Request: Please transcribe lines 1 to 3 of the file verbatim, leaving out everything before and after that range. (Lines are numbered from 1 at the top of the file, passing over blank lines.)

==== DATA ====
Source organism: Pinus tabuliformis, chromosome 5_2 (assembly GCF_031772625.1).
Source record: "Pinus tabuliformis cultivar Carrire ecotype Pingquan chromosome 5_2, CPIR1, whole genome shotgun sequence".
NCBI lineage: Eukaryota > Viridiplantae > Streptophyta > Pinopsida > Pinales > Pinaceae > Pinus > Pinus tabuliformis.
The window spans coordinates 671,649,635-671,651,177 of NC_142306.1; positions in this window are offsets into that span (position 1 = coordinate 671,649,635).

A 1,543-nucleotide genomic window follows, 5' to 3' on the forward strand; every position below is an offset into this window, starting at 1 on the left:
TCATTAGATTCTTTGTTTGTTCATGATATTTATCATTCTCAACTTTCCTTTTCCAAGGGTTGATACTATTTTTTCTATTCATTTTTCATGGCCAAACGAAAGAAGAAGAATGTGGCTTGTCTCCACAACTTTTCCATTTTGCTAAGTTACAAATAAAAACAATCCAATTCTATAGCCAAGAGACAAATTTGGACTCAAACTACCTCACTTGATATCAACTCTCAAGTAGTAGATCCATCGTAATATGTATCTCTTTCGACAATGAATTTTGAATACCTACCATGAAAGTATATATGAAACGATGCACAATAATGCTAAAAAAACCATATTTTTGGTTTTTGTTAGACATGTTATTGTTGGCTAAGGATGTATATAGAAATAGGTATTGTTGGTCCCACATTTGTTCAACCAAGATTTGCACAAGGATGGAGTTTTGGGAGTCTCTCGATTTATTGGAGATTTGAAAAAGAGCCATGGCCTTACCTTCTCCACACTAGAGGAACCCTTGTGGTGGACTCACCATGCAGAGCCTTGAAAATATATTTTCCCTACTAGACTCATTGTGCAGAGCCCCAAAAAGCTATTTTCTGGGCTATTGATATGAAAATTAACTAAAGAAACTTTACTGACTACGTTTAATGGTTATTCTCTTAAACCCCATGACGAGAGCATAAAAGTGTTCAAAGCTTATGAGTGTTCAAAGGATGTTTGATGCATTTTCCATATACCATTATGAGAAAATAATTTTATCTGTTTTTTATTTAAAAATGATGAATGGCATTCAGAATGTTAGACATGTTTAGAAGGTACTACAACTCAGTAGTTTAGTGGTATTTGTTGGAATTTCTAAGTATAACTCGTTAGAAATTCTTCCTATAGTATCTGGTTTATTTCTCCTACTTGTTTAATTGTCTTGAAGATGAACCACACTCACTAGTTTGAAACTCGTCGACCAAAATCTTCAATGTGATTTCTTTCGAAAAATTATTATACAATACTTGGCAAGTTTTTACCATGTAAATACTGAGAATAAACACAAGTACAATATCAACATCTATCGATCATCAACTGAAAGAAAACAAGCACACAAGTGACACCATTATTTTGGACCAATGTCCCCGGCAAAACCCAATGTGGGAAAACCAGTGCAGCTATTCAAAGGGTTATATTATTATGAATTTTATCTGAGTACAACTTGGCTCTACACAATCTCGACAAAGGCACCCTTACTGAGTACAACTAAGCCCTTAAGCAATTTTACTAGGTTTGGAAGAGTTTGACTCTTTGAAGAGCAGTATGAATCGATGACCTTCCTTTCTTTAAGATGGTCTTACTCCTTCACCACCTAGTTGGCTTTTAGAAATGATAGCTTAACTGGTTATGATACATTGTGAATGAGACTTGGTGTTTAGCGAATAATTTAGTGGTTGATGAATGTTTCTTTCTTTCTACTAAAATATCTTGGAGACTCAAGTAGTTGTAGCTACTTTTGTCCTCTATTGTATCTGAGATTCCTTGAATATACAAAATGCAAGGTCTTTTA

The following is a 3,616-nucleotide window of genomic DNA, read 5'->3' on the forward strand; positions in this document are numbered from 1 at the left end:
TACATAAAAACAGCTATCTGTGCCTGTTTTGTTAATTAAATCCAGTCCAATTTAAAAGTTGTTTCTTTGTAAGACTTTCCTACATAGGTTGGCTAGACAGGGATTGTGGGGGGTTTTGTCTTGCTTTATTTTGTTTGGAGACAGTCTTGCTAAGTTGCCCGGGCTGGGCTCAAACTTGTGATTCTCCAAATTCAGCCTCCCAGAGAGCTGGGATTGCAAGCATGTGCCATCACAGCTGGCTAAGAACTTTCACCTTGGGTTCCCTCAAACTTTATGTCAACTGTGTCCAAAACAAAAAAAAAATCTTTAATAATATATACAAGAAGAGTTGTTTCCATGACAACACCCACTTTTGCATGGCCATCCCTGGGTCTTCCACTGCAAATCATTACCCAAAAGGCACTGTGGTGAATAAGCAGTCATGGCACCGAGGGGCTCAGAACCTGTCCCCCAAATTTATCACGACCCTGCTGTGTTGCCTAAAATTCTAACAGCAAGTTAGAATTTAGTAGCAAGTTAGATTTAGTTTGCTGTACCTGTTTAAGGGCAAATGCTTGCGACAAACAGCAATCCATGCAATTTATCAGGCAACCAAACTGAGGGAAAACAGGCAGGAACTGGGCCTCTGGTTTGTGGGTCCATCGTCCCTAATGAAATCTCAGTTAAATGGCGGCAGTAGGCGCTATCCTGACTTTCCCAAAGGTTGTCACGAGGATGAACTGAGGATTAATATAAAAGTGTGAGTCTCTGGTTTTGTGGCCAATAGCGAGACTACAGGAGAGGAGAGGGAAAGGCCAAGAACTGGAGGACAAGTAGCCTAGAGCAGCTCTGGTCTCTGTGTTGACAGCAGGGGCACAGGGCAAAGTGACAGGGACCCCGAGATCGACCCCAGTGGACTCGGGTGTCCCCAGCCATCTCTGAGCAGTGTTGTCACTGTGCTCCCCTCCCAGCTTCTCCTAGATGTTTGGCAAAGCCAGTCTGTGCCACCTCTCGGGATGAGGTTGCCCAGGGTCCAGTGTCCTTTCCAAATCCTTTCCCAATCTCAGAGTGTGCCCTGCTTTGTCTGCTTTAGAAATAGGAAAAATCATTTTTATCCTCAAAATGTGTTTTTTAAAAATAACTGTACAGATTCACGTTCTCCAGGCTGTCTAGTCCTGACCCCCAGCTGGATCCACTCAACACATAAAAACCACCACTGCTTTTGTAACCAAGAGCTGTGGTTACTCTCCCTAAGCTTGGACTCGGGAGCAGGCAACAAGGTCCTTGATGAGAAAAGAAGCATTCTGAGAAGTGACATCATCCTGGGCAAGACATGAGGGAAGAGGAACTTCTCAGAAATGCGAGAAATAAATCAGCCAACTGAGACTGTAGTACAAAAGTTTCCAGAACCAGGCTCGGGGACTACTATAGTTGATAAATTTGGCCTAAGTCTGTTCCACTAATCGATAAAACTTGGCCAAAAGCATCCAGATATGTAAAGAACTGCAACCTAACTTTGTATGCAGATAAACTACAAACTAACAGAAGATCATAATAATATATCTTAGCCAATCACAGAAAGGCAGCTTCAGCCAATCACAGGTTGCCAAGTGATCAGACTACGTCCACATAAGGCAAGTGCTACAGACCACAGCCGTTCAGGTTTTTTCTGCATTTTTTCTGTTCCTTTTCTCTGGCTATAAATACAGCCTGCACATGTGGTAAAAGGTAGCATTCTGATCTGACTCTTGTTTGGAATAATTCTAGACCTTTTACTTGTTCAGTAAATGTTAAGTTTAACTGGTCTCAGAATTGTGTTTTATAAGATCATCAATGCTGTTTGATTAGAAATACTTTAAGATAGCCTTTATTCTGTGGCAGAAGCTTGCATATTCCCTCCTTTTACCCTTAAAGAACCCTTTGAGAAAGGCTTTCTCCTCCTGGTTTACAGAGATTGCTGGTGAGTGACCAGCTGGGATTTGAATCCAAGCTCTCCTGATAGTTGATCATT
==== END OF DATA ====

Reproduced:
Source organism: Pinus tabuliformis, chromosome 5_2 (assembly GCF_031772625.1).
Source record: "Pinus tabuliformis cultivar Carrire ecotype Pingquan chromosome 5_2, CPIR1, whole genome shotgun sequence".
NCBI lineage: Eukaryota > Viridiplantae > Streptophyta > Pinopsida > Pinales > Pinaceae > Pinus > Pinus tabuliformis.